Leader: Mike Waite (Living Landscapes Manager Surrey Wildlife Trust)
11 members of our Society visited Hankley Common, hoping to see the Great Fox Spider. Mike had spent two years searching for the spider that was thought to be extinct from the common, his hard work paid off. There were high hopes that one might be seen on the walk. To our delight one was found a very tiny juvenile.
Initially the weather was dull, other heathland insects were hard to find, that is until the sun came out, what a difference, Red-flash bugs, Red-tailed Sand-wasp, Green-eyed Flower Bee and many more were spotted.
The Common is owned by the MOD, and had a bad fire in 2022, but is now slowly recovering. In particular the heather, creating a beautiful pink/purple haze everywhere. Lots of Bilberry, sometimes known as Hurts, there was Wood Sage, bright yellow Dwarf Gorse, Cudweed, some White Bell Heather, Water Pepper, and Gypsywort, a Holly Blue butterfly and a Small Heath, made an appearance.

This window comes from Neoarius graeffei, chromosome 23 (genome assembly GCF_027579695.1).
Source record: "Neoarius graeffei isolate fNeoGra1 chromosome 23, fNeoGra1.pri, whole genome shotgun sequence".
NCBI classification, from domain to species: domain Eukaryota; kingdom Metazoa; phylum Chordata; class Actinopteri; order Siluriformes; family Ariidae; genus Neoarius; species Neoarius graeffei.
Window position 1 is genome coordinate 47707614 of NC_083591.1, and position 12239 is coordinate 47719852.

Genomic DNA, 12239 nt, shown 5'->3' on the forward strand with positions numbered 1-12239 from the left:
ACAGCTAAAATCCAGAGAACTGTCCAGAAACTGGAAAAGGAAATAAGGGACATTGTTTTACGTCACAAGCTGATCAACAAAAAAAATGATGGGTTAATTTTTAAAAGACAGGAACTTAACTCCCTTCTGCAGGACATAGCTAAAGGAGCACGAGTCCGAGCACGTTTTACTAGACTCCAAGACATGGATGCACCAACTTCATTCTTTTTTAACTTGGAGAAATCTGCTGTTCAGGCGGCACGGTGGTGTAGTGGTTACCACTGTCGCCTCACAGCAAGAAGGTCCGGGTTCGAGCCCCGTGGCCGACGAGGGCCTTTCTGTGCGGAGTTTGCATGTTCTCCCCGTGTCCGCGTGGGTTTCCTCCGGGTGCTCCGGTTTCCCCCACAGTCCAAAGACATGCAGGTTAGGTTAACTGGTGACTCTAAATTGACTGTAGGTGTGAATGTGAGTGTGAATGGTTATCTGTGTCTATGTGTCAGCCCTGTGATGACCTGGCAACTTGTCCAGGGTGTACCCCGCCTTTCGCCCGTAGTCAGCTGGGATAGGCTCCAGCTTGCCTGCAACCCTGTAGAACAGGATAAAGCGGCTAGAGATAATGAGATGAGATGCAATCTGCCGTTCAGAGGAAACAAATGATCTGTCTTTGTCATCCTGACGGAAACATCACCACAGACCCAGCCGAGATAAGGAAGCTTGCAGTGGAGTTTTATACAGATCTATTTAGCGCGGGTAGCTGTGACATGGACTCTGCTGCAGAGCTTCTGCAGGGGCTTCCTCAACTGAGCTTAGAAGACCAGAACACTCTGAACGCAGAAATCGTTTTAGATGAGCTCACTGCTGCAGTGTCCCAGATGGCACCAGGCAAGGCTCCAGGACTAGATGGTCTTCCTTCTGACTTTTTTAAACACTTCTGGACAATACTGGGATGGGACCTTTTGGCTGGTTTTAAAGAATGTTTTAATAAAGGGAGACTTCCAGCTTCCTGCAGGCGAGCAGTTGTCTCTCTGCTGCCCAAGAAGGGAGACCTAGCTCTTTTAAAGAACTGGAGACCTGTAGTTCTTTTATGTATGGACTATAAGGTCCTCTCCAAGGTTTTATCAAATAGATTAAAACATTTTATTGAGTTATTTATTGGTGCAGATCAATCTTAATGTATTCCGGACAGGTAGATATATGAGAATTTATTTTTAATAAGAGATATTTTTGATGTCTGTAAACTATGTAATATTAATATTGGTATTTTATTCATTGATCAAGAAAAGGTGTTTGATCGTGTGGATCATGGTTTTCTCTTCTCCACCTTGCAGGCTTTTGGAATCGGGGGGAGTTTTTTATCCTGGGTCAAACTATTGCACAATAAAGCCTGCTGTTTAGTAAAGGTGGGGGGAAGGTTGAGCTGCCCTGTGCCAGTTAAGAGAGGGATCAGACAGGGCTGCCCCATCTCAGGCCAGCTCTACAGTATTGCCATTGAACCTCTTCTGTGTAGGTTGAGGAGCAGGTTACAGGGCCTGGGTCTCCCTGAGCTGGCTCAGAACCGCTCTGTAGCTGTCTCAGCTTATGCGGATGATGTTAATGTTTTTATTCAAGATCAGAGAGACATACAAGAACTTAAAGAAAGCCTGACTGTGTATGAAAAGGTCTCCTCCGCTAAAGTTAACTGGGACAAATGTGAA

A morning walk in an area that once the hills had been climbed offered fantastic views.
INVERTEBRATE SPECIES LIST
Red-flash bug Alydus calcaratus. Nationally Scarce, and a mimic of the spider-hunting wasps.
Bombus jonellus, the Heather Bumblebee.
Ammophila pubescens Heath Red-tailed Sand-wasp.
Agelena labyrinthica a spider related to our house spider, this was a mating pair.
Bombus terrestris Buff-tailed Bumblebee
Myrmeleotettix maculatus, the Mottled Grasshopper. A small grasshopper which has many colour variations.
Thyridanthrax fenestratus Mottled Bee-fly, a cleptoparasite of the Ammophila.
Dark ground-spider of the Zelotes species, most likely Z. petrensis. Nationally Rare.
Aeshna cyanea Southern Hawker Dragonfly.
Alopecosa fabrilis the Great Fox Spider, a tiny juvenile.
Philanthus triangulum a solitary wasp, cleptoparasitic on honey- and other bees.
Anthophora bimaculatum, the Green-eyed Flower Bee.
A crab-spider of the Xysticus genus, most likely cristatus.